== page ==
Bezos builds out space venture near Space Needle

The focus of attention on Blue Origin, the secretive space colonization initiative backed by Amazon.com's Jeff Bezos, has shifted from Texas to the Pacific Northwest.

The Seattle Times is reporting that documents filed with the city of Kent, Wash. and with the Federal Aviation Administration show Blue Origin is revamping a 243,000-square-foot office and warehouse to accommodate rocket assembly equipment and a staff that will grow from 40 people currently to as many as 100 over the next several years. The low-profile, high-altitude start-up is expected to move into its new quarters in the first quarter of 2006.

Costs for the Kent expansion are approximately $21 million, according to the Seattle Times story--$13 million for 25 acres of industrial land, and $8 million for remodeling of the structures. Amazon, the e-commerce company Bezos founded a decade ago, is based in nearby Seattle--also the home, probably coincidentally, of the famed Space Needle tower.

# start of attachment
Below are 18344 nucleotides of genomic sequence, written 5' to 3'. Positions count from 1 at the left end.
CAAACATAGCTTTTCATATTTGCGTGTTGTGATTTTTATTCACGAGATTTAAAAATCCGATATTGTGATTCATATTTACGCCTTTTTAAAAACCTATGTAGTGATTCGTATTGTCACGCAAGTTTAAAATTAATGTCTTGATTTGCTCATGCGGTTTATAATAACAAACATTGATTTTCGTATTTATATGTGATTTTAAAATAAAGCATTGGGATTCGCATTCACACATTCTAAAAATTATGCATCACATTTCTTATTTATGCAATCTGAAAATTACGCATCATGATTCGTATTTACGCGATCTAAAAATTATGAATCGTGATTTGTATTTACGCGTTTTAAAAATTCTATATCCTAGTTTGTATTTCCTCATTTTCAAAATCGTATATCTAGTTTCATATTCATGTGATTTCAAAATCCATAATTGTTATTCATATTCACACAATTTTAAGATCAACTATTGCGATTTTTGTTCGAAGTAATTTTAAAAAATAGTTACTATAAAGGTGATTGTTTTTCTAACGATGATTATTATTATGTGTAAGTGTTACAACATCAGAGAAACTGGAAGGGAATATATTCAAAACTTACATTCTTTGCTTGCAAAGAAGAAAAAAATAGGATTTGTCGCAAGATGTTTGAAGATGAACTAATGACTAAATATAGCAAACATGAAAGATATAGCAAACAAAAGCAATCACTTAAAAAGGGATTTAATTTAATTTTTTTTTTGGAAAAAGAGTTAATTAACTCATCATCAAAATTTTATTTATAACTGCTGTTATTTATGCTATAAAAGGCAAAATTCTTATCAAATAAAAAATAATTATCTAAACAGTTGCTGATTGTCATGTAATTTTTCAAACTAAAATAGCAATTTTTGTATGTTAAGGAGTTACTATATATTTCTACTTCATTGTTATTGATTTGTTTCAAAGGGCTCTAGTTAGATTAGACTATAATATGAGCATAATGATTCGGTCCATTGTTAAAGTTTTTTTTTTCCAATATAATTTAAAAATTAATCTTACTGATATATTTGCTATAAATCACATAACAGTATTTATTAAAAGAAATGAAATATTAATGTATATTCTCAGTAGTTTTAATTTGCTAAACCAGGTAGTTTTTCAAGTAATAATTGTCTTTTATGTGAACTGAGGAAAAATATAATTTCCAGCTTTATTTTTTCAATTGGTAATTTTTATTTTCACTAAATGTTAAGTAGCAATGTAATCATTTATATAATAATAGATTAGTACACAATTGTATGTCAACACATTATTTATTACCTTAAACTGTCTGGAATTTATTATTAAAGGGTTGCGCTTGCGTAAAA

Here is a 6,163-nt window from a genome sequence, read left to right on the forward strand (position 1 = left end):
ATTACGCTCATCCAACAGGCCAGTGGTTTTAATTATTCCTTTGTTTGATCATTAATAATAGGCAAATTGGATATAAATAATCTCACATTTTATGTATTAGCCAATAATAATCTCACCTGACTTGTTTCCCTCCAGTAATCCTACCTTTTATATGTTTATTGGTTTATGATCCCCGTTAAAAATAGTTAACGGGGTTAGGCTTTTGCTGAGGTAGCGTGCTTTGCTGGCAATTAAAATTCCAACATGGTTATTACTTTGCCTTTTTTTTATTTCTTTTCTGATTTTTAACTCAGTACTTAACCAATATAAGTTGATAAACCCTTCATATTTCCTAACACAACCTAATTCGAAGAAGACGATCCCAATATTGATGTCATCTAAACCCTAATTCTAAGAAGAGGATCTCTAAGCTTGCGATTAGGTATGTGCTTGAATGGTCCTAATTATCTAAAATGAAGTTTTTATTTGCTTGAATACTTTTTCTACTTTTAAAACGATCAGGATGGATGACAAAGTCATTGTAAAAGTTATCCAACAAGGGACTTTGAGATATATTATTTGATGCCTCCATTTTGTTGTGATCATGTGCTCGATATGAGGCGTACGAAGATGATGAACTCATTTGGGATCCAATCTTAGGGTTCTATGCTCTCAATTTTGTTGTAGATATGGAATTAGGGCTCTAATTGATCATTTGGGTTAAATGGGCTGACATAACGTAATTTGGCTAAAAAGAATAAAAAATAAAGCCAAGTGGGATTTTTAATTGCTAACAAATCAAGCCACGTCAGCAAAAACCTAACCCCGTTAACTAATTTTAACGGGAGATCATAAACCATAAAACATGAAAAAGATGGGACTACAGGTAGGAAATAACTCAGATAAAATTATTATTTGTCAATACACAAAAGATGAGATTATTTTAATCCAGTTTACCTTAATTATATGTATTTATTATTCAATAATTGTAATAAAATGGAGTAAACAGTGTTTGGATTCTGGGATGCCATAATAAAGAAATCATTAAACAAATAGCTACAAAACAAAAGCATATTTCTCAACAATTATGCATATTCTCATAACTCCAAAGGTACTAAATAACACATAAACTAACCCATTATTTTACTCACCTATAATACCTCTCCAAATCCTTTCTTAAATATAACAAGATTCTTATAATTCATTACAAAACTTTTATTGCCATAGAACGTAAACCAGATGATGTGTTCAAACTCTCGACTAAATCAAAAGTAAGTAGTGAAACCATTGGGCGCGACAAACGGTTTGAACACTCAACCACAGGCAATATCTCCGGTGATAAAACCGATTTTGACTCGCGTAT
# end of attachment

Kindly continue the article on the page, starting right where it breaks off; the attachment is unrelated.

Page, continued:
Bezos revealed earlier in the year that testing of the rocketships will take place in an out-of-the-way part of west Texas. Blue Origin's are expected to be reusable, vertical-launch suborbital craft controlled by on-board computers.

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About the author

Jonathan Skillings is managing editor of CNET News, based in the Boston bureau. He's been with CNET since 2000, after a decade in tech journalism at the IDG News Service, PC Week, and an AS/400 magazine. He's also been a soldier and a schoolteacher, and will always be a die-hard fan of jazz, the brassier the better.

 

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